The answer comes from the evolutionary history of this critter. As is the case with many species of spider, the female T. sisyphoides is much larger than the male. In fact, in this species, the difference is huge: the female is one hundred times larger. And, not to put too fine a point on it, her sex organs are proportional to her body size. That’s a real problem for the male. If he’s one hundred times smaller than his mate, and his sex organs – or pedipalps, as they’re called – are proportional to his body, he’s never going to match up with his partner. What’s he to do? The answer is to develop really big pedipalps.
Calling them “really big” is an understatement. The two pedipalps each make up about 10 per cent of the spider’s total body mass. Dr. Irschick describes them as “giant beach balls sitting in front of the male.” They are big enough to fertilize the female, but they come at a cost for the males. They’re so large that when the male starts to walk or run, they drag along.
The male spiders want to find the females as quickly as possible. After all, as Dr. Irschick says, “Whichever male in this species finds the female first gets all the goodies.” If you want to speed yourself up, as any car enthusiast knows, one way is to reduce drag. So, these male spiders spin a silk thread (they are spiders, after all), wrap it around one of their pedipalps, tighten the thread to seal it off, suck out the fluid, and, well, rip off the unnecessary organ. Don’t try this at home! Also, as Dr. Irschick discovered, humans shouldn’t do this to the spider – he won’t survive. But when the male performs the surgery on himself, he’s able to head off quickly in search of a mate.
Removing this organ makes a major difference. In Dr. Irschick’s lab (he was working at Tulane University at the time), the researchers chased spiders, some with one and some with two pedipalps, around a track, to see how long they’d last. On average, the “intact” males pooped out after sixteen minutes, while the single-sided spiders lasted for as long as twenty-eight. Putting it in human terms, Dr. Irschick says, “That’s the equivalent of you going out and running about 2 miles [3.2 kilometres] versus ripping off your reproductive organ, or leg or some appendage, and then going out and running 3.5 miles [5.6 kilometres]. It’s a big performance advantage.”
The males definitely need this advantage. Female spiders of this species are few and far between in the forests of the southern United States, where they live. So males have a real challenge finding them. Any benefit in speed that they can get for their hunt is going to be critical. Of course, this advantage might come at a cost, too. It’s possible that losing one pedipalp cuts down on the amount of sperm the male can produce. But as far as anyone can tell, the males seem to be doing all right so far – the species’ population isn’t in any trouble. And while it might be painful for the spiders, until someone comes up with a way to conduct spider questionnaires, we’ll never know for sure whether it is.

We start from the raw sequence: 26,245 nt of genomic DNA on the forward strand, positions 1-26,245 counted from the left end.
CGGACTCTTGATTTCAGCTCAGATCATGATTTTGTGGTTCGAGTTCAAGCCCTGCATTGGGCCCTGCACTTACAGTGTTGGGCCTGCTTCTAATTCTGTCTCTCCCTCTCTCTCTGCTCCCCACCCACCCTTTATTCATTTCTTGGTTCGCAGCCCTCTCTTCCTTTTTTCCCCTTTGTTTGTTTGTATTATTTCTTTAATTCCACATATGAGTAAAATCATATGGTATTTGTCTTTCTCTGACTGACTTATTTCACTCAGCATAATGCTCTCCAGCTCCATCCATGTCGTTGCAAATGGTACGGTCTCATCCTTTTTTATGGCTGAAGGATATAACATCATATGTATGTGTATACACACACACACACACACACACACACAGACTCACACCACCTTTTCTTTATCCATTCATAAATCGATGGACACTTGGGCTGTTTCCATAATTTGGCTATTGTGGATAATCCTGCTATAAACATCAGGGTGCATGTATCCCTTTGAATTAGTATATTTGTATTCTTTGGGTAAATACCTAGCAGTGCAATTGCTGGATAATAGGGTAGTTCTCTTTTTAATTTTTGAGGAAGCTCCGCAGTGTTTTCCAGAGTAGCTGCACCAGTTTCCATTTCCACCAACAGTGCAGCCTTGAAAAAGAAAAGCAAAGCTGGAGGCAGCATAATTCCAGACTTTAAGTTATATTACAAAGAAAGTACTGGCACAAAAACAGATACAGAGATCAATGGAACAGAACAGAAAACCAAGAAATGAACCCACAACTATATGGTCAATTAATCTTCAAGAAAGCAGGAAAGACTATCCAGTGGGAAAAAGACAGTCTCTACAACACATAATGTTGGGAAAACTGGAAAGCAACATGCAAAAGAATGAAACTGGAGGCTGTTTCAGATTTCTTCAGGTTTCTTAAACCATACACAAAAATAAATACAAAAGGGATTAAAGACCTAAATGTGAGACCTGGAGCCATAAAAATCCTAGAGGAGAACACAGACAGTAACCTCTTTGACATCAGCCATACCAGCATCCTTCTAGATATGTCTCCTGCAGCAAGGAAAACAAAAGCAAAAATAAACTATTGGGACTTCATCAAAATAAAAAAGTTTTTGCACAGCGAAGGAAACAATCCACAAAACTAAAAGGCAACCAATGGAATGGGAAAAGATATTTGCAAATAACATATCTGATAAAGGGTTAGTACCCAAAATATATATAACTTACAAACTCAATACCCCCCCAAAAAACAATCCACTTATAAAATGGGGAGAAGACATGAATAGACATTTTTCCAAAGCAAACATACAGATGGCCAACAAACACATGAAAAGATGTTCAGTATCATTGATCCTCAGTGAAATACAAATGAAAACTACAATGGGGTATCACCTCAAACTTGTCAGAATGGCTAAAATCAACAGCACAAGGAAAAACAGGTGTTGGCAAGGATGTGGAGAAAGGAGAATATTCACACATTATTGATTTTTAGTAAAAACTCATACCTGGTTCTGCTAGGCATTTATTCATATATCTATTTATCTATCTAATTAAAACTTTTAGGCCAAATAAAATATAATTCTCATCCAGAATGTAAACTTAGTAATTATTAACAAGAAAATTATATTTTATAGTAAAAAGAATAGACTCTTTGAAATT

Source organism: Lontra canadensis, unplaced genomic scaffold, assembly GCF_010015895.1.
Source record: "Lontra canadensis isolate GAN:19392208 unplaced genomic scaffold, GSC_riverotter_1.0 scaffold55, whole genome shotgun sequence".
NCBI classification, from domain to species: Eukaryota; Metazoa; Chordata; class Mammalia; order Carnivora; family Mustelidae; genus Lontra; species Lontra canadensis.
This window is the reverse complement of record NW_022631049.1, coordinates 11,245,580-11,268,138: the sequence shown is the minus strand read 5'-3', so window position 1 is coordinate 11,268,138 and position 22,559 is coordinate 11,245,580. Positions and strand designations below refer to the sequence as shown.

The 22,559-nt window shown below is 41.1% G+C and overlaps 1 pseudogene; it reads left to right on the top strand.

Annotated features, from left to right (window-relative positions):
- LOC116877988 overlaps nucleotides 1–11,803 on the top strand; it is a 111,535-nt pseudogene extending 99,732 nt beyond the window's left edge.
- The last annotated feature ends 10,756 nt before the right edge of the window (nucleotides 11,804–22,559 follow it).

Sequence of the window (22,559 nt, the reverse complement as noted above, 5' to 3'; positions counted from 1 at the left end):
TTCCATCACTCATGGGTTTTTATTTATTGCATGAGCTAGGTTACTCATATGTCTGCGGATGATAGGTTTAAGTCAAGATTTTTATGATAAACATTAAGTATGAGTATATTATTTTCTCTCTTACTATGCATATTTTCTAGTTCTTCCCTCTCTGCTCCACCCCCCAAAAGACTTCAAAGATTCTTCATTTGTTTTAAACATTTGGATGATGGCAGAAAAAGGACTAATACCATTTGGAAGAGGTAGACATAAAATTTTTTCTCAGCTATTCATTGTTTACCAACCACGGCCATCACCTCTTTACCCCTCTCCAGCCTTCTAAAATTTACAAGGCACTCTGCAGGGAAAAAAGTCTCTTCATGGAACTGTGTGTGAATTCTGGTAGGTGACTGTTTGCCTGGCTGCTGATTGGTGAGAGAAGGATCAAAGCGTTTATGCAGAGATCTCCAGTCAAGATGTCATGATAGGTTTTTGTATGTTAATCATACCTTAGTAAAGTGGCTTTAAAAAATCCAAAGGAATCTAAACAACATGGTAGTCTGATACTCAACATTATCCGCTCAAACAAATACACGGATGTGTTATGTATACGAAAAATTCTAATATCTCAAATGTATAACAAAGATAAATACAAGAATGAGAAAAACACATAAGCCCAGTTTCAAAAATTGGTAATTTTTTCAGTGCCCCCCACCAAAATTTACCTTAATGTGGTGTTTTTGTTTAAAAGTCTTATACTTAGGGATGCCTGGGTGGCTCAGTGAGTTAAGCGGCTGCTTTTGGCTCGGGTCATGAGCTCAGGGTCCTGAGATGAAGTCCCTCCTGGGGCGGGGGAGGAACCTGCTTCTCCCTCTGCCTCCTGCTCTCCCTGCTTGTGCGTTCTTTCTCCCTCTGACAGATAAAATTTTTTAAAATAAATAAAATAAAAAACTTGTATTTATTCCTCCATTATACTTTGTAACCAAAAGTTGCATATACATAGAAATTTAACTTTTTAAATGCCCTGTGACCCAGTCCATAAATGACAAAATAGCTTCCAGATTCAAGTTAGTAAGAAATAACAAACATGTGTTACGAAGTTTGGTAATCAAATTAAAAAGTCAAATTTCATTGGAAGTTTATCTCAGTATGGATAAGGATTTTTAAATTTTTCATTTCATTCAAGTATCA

If you think that the male has already sacrificed enough for the sake of sex, think again. For the male of this spider species, mating is basically a suicide mission. After he finds a female, they copulate and he stays attached to her body, which probably blocks access for other males. Eventually he dies, at which point, Dr. Irschick says, “He basically gets sucked dry [by the female] and flicked off like a piece of dirt, afterwards.” This is not exactly a great future for a young male spider to look forward to, but at least his genes are transferred to the next generation.
There’s one question that remains in this tale of self-sacrifice. Wouldn’t it be much easier for the male to evolve a larger body, to mate more easily with the female and keep his organs from dragging? The problem is, the bigger the individual male, the more energy he needs to expend finding a female. So, in fact, being small is an evolutionary advantage to these males. For the females, however, bigger is better, since the larger she is, the more eggs she can produce. So, the organ removal by the males seems to be a compromise solution. The alternative of evolving a single pedipalp is probably too difficult, because biology prefers symmetry. And ripping one off is a quick, easy operation, and it gets the job done.
But it does make you wonder: what possessed the first male spider to try tearing off a part of himself?
Bedbug Penis Tasting
Bedbugs are not a particularly romantic lot. For the males, sex is wham, bam, thank you ma’am. The females, on the other hand, are a deceptive bunch, each trying to appear chaste, even virginal, in their attempt to attract the male with the most sperm. But male bedbugs have their own means of testing a lady’s virtue. They’ve developed a phallus that can detect whether a female they’ve mated with has been faithful. Dr. Michael Siva-Jothy, an evolutionary physiologist at the University of Sheffield in England, thinks that this is an adaptation that prevents the males from wasting sperm.
Before we get to the perceptive penis, here are some other interesting facts about bedbug sex that are worth knowing. First, even though the females have a fully developed reproductive tract, the males don’t use it. It’s strictly for laying eggs. Dr. Siva-Jothy explains this oddity: “The male’s penis is like a hypodermic needle. He stabs it into the body wall of the female, and he inseminates directly into her body cavity. Now, that’s pretty strange.” Pretty strange, indeed. The sperm migrate into the female’s bloodstream and swim to the ovaries, where they fertilize the eggs.
This isn’t some kind of evolutionary mistake. Nor do the males just have really bad aim. In fact, while the male bedbugs of primitive species will stab females anywh...